Robert Kerley used to keep his money with a big national bank, and every time he visited his branch, he felt like a walking account number. Tellers rarely greeted him by name, as he had come to expect in Winona, Minn., a town of 27,000 where people tend to know one another. And despite being a longtime customer, he would be fingerprinted with invisible ink when he wanted to make multiple transactions.
A supervisor at a small electronics firm, Kerley, 42, was looking for a homier bank when his teenage son told him about a community credit union called Affinity Plus. Kerley had never heard of it. But he joined, and he now sees no reason to bank elsewhere. "I pay lower fees and get better interest rates," he says. "And they don't ask for my fingerprint."
Thanks in good measure to disenchanted bank customers like Kerley, the fortunes of credit unions have turned for the better. Long content to quietly serve a single workplace or small community, credit unions had emphasized friendly customer service while seeming oblivious to shifting customer needs. Recently they have realized that they must evolve and grow--or perish--and many are meeting the challenge with services such as online banking and a nationwide ATM network. Federal rules intended to promote the industry's expansion recently took effect and should enable credit unions to compete even better against banks.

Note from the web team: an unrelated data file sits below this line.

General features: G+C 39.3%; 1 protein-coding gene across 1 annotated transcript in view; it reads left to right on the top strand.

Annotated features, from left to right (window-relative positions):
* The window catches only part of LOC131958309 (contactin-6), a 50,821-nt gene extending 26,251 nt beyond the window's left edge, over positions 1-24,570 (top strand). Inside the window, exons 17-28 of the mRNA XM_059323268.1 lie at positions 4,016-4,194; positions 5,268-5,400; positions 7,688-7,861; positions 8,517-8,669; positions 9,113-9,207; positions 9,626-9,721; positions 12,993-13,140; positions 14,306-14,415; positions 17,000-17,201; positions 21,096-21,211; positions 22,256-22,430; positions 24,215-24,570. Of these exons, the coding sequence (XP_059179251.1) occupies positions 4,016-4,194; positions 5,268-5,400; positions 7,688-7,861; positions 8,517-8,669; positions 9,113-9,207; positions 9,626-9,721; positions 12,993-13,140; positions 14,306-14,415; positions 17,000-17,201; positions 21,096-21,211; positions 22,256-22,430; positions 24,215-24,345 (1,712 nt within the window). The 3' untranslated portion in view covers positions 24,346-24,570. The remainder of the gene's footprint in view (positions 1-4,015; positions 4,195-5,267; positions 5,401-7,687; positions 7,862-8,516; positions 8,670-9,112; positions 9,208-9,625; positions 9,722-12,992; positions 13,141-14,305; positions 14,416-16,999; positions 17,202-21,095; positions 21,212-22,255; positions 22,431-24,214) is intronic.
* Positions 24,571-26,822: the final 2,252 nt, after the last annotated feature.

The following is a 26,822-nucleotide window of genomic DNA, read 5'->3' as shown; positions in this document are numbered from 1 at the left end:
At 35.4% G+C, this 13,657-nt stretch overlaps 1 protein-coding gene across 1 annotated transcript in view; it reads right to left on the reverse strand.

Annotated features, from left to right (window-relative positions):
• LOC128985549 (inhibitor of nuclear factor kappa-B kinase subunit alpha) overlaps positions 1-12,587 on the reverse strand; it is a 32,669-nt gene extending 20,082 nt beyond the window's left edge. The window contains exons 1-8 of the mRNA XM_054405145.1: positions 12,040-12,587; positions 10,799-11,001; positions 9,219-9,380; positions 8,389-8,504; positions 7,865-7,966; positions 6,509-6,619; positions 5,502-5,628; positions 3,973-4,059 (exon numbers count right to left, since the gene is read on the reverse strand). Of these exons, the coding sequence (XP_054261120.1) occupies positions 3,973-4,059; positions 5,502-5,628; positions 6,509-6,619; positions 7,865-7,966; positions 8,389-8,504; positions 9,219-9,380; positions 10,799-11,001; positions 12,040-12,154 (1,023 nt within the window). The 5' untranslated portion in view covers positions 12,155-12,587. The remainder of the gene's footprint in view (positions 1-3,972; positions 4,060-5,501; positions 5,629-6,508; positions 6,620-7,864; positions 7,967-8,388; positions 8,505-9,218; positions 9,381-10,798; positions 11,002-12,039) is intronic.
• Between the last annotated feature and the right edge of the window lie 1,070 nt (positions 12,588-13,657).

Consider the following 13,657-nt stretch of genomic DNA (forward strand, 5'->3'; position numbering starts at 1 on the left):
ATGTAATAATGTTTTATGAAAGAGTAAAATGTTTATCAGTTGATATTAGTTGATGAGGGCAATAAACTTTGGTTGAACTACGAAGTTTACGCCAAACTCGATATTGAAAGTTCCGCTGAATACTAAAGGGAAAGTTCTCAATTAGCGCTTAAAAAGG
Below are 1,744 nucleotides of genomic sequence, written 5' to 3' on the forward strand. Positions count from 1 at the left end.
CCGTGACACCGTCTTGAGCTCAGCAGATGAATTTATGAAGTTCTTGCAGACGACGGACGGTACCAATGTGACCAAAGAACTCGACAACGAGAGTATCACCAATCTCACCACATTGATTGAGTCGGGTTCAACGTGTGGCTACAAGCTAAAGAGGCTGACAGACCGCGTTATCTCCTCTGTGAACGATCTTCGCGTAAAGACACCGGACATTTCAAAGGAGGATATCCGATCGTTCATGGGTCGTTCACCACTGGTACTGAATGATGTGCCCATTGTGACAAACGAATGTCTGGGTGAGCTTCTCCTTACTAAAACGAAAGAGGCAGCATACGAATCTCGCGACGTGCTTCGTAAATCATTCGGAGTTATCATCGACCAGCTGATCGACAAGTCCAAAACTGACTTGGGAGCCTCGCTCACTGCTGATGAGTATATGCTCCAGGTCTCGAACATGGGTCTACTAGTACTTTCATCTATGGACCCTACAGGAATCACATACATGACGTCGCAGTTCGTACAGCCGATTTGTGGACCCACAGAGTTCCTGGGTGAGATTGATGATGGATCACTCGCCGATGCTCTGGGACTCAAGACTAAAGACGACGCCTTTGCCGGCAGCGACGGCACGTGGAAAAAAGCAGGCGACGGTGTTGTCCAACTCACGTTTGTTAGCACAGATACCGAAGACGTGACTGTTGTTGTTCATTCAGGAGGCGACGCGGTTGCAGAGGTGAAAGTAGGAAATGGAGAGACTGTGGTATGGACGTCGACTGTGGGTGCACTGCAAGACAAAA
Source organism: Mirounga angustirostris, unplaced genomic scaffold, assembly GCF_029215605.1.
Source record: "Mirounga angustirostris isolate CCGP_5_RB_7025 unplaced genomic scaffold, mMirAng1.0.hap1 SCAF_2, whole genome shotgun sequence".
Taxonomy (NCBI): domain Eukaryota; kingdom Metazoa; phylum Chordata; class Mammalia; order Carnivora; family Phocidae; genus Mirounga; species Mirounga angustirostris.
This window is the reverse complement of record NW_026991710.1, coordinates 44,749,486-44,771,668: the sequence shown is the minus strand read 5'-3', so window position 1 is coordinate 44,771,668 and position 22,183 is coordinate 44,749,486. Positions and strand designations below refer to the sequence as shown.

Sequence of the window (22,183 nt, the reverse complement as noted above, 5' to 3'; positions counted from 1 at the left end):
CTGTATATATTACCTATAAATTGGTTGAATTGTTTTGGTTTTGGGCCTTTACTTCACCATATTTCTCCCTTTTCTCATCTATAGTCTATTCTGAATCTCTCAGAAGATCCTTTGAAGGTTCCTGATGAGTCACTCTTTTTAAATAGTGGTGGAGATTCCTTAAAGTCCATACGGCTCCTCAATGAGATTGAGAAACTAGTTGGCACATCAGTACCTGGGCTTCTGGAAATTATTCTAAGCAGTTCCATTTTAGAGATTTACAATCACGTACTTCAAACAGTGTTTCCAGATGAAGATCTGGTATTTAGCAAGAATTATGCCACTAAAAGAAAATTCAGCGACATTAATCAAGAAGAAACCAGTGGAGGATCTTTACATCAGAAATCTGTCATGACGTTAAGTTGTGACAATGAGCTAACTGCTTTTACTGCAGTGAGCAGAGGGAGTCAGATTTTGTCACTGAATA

With $570 billion in assets, up 29% in the past two years, credit unions have grown at about four times the rate of the $8 trillion commercial-banking industry. And as credit unions have steadily consolidated, membership has risen annually, to 83 million clients today. "Banks take the consumer for granted--and for an awful lot of money," says Dan Mica, president of the Credit Union National Association, the industry's largest trade group. "They are tacking on fees and have less interest in serving small businesses than they used to. We're filling the vacuum."
If you're confused about what a credit union is, you're not alone. The institutions, which date to the mid-1800s, took off during the Great Depression as not-for-profit, tax-exempt organizations through which workers in a company could pool their savings to qualify for loans for cars and other big-ticket items. About 10,000 exist today. The Navy's is the nation's largest, with 1.25 million members, while some have fewer than 500 members. Roughly 60% of credit unions are federally chartered (the rest have state charters) and supervised by the National Credit Union Administration. Nearly all, including state-chartered credit unions, are federally insured. Most provide the basics (checking and savings accounts, credit cards and home and car loans), and they tend to offer lower fees and loan rates than banks, and higher returns on deposits.
Until recently, the trade-off for such goodies was that most credit unions were less convenient in some ways than banks. But many today offer nationwide ATM access through a surcharge-free network formed with other credit unions (most also offer ATM access through commercial banks' networks). Moreover, as banks have raised fees to shore up profits in a weak economy, credit unions seem to be benefiting from a consumer backlash.